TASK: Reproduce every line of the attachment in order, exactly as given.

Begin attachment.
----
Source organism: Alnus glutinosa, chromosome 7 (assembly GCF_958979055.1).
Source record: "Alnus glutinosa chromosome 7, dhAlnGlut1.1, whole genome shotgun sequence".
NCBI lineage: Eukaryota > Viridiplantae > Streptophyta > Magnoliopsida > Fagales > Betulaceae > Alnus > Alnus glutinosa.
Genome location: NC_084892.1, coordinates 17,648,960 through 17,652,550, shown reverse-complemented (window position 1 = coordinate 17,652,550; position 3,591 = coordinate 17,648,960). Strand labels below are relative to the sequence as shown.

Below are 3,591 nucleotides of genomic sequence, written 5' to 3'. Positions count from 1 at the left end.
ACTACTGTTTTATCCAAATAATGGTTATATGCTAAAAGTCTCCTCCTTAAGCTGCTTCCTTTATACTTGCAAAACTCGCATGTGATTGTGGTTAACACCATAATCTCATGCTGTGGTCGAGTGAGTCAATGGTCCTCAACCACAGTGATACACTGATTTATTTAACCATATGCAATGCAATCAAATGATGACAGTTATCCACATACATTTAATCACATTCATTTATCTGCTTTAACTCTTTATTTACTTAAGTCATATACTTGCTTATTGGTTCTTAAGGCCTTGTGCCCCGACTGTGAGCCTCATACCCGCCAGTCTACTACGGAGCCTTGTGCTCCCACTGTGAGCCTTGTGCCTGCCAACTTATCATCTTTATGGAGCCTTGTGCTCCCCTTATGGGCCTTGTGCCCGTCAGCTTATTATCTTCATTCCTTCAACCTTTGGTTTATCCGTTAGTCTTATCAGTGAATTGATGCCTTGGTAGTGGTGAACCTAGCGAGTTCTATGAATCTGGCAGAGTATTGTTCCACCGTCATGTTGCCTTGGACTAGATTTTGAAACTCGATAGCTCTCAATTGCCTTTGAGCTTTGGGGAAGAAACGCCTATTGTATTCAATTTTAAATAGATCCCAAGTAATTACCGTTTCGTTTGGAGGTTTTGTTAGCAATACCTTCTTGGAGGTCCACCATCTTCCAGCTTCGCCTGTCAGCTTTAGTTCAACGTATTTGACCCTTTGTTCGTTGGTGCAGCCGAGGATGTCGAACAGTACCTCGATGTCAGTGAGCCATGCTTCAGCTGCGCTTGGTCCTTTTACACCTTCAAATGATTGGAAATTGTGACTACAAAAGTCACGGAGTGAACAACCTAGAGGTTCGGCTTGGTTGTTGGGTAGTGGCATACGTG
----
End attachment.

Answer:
Source organism: Alnus glutinosa, chromosome 7 (assembly GCF_958979055.1).
Source record: "Alnus glutinosa chromosome 7, dhAlnGlut1.1, whole genome shotgun sequence".
NCBI lineage: Eukaryota > Viridiplantae > Streptophyta > Magnoliopsida > Fagales > Betulaceae > Alnus > Alnus glutinosa.
Genome location: NC_084892.1, coordinates 17,648,960 through 17,652,550, shown reverse-complemented (window position 1 = coordinate 17,652,550; position 3,591 = coordinate 17,648,960). Strand labels below are relative to the sequence as shown.

Below are 3,591 nucleotides of genomic sequence, written 5' to 3'. Positions count from 1 at the left end.
ACTACTGTTTTATCCAAATAATGGTTATATGCTAAAAGTCTCCTCCTTAAGCTGCTTCCTTTATACTTGCAAAACTCGCATGTGATTGTGGTTAACACCATAATCTCATGCTGTGGTCGAGTGAGTCAATGGTCCTCAACCACAGTGATACACTGATTTATTTAACCATATGCAATGCAATCAAATGATGACAGTTATCCACATACATTTAATCACATTCATTTATCTGCTTTAACTCTTTATTTACTTAAGTCATATACTTGCTTATTGGTTCTTAAGGCCTTGTGCCCCGACTGTGAGCCTCATACCCGCCAGTCTACTACGGAGCCTTGTGCTCCCACTGTGAGCCTTGTGCCTGCCAACTTATCATCTTTATGGAGCCTTGTGCTCCCCTTATGGGCCTTGTGCCCGTCAGCTTATTATCTTCATTCCTTCAACCTTTGGTTTATCCGTTAGTCTTATCAGTGAATTGATGCCTTGGTAGTGGTGAACCTAGCGAGTTCTATGAATCTGGCAGAGTATTGTTCCACCGTCATGTTGCCTTGGACTAGATTTTGAAACTCGATAGCTCTCAATTGCCTTTGAGCTTTGGGGAAGAAACGCCTATTGTATTCAATTTTAAATAGATCCCAAGTAATTACCGTTTCGTTTGGAGGTTTTGTTAGCAATACCTTCTTGGAGGTCCACCATCTTCCAGCTTCGCCTGTCAGCTTTAGTTCAACGTATTTGACCCTTTGTTCGTTGGTGCAGCCGAGGATGTCGAACAGTACCTCGATGTCAGTGAGCCATGCTTCAGCTGCGCTTGGTCCTTTTACACCTTCAAATGATTGGAAATTGTGACTACAAAAGTCACGGAGTGAACAACCTAGAGGTTCGGCTTGGTTGTTGGGTAGTGGCATACGTG